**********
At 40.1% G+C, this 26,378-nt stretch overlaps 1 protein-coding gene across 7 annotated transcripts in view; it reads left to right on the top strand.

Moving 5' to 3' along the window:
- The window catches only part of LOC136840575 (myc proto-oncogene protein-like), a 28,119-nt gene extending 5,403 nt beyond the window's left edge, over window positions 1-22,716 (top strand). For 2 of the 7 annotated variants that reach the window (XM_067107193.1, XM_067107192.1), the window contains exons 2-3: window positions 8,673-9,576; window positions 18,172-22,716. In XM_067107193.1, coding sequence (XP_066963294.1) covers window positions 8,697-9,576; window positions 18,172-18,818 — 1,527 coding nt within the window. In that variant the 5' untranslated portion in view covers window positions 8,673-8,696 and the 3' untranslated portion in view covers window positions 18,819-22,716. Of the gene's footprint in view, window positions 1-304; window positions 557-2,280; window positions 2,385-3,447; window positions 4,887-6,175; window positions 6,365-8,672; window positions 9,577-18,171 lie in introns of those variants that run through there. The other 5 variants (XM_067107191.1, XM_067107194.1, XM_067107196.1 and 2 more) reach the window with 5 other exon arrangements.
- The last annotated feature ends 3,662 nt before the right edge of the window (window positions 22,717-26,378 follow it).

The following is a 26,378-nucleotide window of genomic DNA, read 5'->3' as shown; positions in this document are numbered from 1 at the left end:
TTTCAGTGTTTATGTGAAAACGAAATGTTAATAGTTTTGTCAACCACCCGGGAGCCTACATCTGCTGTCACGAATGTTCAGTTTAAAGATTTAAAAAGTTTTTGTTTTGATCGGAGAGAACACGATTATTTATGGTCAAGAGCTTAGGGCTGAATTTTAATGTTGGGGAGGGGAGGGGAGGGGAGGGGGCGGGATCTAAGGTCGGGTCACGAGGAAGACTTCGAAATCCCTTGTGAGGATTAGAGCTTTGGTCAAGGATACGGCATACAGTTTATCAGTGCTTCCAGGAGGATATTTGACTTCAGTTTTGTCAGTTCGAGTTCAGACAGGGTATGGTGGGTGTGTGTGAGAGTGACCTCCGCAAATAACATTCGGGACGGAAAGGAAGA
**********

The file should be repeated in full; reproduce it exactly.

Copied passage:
At 40.1% G+C, this 26,378-nt stretch overlaps 1 protein-coding gene across 7 annotated transcripts in view; it reads left to right on the top strand.

Moving 5' to 3' along the window:
- The window catches only part of LOC136840575 (myc proto-oncogene protein-like), a 28,119-nt gene extending 5,403 nt beyond the window's left edge, over window positions 1-22,716 (top strand). For 2 of the 7 annotated variants that reach the window (XM_067107193.1, XM_067107192.1), the window contains exons 2-3: window positions 8,673-9,576; window positions 18,172-22,716. In XM_067107193.1, coding sequence (XP_066963294.1) covers window positions 8,697-9,576; window positions 18,172-18,818 — 1,527 coding nt within the window. In that variant the 5' untranslated portion in view covers window positions 8,673-8,696 and the 3' untranslated portion in view covers window positions 18,819-22,716. Of the gene's footprint in view, window positions 1-304; window positions 557-2,280; window positions 2,385-3,447; window positions 4,887-6,175; window positions 6,365-8,672; window positions 9,577-18,171 lie in introns of those variants that run through there. The other 5 variants (XM_067107191.1, XM_067107194.1, XM_067107196.1 and 2 more) reach the window with 5 other exon arrangements.
- The last annotated feature ends 3,662 nt before the right edge of the window (window positions 22,717-26,378 follow it).

The following is a 26,378-nucleotide window of genomic DNA, read 5'->3' as shown; positions in this document are numbered from 1 at the left end:
TTTCAGTGTTTATGTGAAAACGAAATGTTAATAGTTTTGTCAACCACCCGGGAGCCTACATCTGCTGTCACGAATGTTCAGTTTAAAGATTTAAAAAGTTTTTGTTTTGATCGGAGAGAACACGATTATTTATGGTCAAGAGCTTAGGGCTGAATTTTAATGTTGGGGAGGGGAGGGGAGGGGAGGGGGCGGGATCTAAGGTCGGGTCACGAGGAAGACTTCGAAATCCCTTGTGAGGATTAGAGCTTTGGTCAAGGATACGGCATACAGTTTATCAGTGCTTCCAGGAGGATATTTGACTTCAGTTTTGTCAGTTCGAGTTCAGACAGGGTATGGTGGGTGTGTGTGAGAGTGACCTCCGCAAATAACATTCGGGACGGAAAGGAAGA